One of the Anglican Church’s most gifted women priest writers tells Peter Stanford that she was only able to find God after she had transitioned and ‘become who I am’
I meet the Revd Rachel Mann – vicar, theologian, poet, Radio 2 Pause for Thought-er and one of the very few clerics to have been asked to appear in TV’s Big Brother house (“It was an instant No”) – with the firm intention of talking mainly about her intriguing first novel, The Gospel of Eve. It is a clever, subtle, dark and theologically-driven tale set in the 1990s in a fictional Anglican seminary situated in Newman’s old parish of Littlemore.
Somehow, though, we get sidetracked almost from the start. Our conversation takes place just as Pope Francis is giving his unequivocal and public backing to same-sex civil partnerships. Most Catholics welcome his words as a sign of progress. Yet, as I listen to the articulate and very funny Rachel Mann telling not just the plot of her book (no spoilers, I promise), but also her own story, I get a strong sense of how much more progress Catholicism has to make in accepting people as God made them.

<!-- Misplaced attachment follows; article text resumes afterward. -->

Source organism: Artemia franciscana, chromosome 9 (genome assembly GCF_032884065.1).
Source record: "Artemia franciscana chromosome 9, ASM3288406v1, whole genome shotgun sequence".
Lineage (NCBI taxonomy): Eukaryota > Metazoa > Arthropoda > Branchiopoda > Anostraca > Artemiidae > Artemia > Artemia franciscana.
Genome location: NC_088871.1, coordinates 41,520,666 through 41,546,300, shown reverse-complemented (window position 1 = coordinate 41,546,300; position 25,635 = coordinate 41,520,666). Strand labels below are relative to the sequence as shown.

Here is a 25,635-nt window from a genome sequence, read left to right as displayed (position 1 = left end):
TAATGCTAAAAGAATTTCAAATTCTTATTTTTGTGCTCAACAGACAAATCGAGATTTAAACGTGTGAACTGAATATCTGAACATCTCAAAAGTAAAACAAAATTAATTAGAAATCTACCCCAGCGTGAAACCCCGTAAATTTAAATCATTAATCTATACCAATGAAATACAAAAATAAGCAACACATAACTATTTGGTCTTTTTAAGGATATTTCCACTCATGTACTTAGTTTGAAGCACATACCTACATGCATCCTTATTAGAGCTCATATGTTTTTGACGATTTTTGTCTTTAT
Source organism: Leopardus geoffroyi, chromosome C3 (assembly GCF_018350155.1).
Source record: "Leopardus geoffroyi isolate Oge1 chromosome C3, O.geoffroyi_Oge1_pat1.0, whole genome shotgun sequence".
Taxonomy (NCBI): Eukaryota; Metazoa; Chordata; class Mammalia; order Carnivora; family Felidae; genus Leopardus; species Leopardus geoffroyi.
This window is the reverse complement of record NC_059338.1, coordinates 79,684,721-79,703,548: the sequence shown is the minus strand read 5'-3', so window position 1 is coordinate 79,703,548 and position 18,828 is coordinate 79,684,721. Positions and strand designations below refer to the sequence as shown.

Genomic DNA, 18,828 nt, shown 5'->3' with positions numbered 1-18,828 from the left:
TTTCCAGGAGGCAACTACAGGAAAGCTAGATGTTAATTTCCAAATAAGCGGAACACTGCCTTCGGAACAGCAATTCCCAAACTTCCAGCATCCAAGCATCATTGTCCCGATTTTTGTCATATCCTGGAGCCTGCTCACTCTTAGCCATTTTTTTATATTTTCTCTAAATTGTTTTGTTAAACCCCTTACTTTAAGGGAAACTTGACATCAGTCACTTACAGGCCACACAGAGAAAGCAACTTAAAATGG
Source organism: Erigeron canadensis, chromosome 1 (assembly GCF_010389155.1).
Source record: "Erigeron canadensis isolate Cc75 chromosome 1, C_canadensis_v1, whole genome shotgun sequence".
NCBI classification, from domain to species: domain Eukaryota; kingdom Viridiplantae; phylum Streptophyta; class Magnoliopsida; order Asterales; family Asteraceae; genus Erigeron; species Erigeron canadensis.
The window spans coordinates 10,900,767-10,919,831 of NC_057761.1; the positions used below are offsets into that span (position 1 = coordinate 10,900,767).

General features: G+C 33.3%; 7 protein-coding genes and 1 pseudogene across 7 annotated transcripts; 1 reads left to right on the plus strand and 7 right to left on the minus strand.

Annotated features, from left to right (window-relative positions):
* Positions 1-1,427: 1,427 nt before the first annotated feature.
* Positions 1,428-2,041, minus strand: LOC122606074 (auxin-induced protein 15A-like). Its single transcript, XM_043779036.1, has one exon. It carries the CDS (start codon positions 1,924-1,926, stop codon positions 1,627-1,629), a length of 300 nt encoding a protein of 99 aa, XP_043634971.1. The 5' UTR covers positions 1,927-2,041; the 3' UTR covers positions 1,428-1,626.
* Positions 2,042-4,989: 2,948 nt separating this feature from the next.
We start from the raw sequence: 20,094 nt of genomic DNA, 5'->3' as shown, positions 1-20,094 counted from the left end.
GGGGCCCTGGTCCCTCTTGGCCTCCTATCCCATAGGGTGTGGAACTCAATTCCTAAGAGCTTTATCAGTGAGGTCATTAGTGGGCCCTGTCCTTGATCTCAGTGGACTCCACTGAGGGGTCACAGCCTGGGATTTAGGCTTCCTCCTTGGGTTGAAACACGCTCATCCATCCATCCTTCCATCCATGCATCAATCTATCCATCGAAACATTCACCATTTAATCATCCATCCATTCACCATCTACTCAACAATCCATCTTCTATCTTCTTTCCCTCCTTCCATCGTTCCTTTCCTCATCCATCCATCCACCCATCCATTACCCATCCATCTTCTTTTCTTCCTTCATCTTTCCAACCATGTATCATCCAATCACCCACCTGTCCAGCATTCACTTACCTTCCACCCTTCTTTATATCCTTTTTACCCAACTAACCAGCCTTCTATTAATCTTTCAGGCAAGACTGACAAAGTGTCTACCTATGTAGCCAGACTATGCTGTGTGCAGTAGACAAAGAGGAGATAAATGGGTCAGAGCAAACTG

She grew up, she tells me, as a boy in a working-class home in Stourport-on-Severn in Worcestershire in the 1980s. “Liberal, low-key Anglicanism” was part of family life, as were prayers at bedtime.
She also remembers that every night she would ask God to let her wake up as a girl. “Being teenaged and trans,” she reflects, downplaying the drama of it all from the outset, “is actually no different in many respects from what everyone is dealing with as a teenager. It is a technicolour version of the identity wrestling that most of us are dealing with as our bodies change from childhood to a kind of adulthood.”